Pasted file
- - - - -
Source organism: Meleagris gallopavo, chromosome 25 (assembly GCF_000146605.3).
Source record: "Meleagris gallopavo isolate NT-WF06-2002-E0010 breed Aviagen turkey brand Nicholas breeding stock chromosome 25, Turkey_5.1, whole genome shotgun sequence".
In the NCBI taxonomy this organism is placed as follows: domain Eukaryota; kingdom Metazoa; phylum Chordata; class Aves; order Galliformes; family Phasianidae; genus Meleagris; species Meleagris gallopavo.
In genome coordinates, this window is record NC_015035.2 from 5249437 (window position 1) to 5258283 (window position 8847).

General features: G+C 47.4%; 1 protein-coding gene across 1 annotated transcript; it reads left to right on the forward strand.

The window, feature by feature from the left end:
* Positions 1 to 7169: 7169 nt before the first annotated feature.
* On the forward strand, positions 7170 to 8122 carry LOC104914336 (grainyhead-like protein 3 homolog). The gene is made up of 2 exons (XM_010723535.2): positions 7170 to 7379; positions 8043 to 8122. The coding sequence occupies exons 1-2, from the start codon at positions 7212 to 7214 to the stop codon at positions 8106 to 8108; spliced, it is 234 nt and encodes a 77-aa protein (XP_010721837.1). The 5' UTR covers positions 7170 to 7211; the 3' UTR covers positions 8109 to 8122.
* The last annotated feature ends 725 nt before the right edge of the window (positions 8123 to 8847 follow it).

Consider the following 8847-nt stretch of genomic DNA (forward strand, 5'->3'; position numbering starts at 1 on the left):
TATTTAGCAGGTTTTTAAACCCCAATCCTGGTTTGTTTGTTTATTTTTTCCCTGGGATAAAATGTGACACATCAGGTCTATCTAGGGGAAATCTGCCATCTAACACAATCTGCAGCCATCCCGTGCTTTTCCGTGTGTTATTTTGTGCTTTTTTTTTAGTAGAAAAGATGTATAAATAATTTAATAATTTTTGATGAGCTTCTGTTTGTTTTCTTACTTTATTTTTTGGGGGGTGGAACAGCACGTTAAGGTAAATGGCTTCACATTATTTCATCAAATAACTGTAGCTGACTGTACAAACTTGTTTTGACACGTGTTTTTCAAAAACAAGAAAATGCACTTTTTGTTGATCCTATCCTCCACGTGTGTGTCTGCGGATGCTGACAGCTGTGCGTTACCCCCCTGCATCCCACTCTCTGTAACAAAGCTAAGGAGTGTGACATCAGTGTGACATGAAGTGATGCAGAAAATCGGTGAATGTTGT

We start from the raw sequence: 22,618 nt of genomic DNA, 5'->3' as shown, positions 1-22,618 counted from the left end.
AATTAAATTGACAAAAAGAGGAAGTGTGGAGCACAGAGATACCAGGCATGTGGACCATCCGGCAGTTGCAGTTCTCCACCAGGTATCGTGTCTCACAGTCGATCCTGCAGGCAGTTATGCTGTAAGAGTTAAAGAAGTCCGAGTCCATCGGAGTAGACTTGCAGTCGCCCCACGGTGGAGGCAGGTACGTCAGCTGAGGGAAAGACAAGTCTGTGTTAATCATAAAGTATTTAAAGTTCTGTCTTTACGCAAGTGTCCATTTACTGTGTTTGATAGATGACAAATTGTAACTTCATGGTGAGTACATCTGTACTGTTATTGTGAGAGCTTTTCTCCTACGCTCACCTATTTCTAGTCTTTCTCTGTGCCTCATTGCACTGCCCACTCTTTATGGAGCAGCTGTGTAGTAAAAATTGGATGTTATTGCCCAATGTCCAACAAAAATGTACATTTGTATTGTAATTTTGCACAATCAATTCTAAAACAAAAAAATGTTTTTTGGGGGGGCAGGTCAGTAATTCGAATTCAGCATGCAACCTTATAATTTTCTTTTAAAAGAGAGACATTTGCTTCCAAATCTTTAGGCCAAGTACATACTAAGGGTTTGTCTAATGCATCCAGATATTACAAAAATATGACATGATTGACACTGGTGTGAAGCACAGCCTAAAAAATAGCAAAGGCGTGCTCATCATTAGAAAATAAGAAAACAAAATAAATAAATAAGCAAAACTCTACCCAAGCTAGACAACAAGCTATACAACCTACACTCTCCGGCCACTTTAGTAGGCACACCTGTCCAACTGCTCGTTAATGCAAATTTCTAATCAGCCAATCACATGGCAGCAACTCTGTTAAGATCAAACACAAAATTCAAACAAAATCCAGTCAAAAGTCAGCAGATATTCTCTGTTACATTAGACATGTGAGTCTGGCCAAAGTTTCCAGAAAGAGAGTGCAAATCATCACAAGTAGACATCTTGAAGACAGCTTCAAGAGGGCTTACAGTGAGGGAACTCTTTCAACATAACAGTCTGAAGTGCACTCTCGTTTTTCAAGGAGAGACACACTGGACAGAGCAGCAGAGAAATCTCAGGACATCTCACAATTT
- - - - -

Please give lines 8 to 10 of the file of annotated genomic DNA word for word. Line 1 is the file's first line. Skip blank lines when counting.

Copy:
* On the forward strand, positions 7170 to 8122 carry LOC104914336 (grainyhead-like protein 3 homolog). The gene is made up of 2 exons (XM_010723535.2): positions 7170 to 7379; positions 8043 to 8122. The coding sequence occupies exons 1-2, from the start codon at positions 7212 to 7214 to the stop codon at positions 8106 to 8108; spliced, it is 234 nt and encodes a 77-aa protein (XP_010721837.1). The 5' UTR covers positions 7170 to 7211; the 3' UTR covers positions 8109 to 8122.
* The last annotated feature ends 725 nt before the right edge of the window (positions 8123 to 8847 follow it).

Consider the following 8847-nt stretch of genomic DNA (forward strand, 5'->3'; position numbering starts at 1 on the left):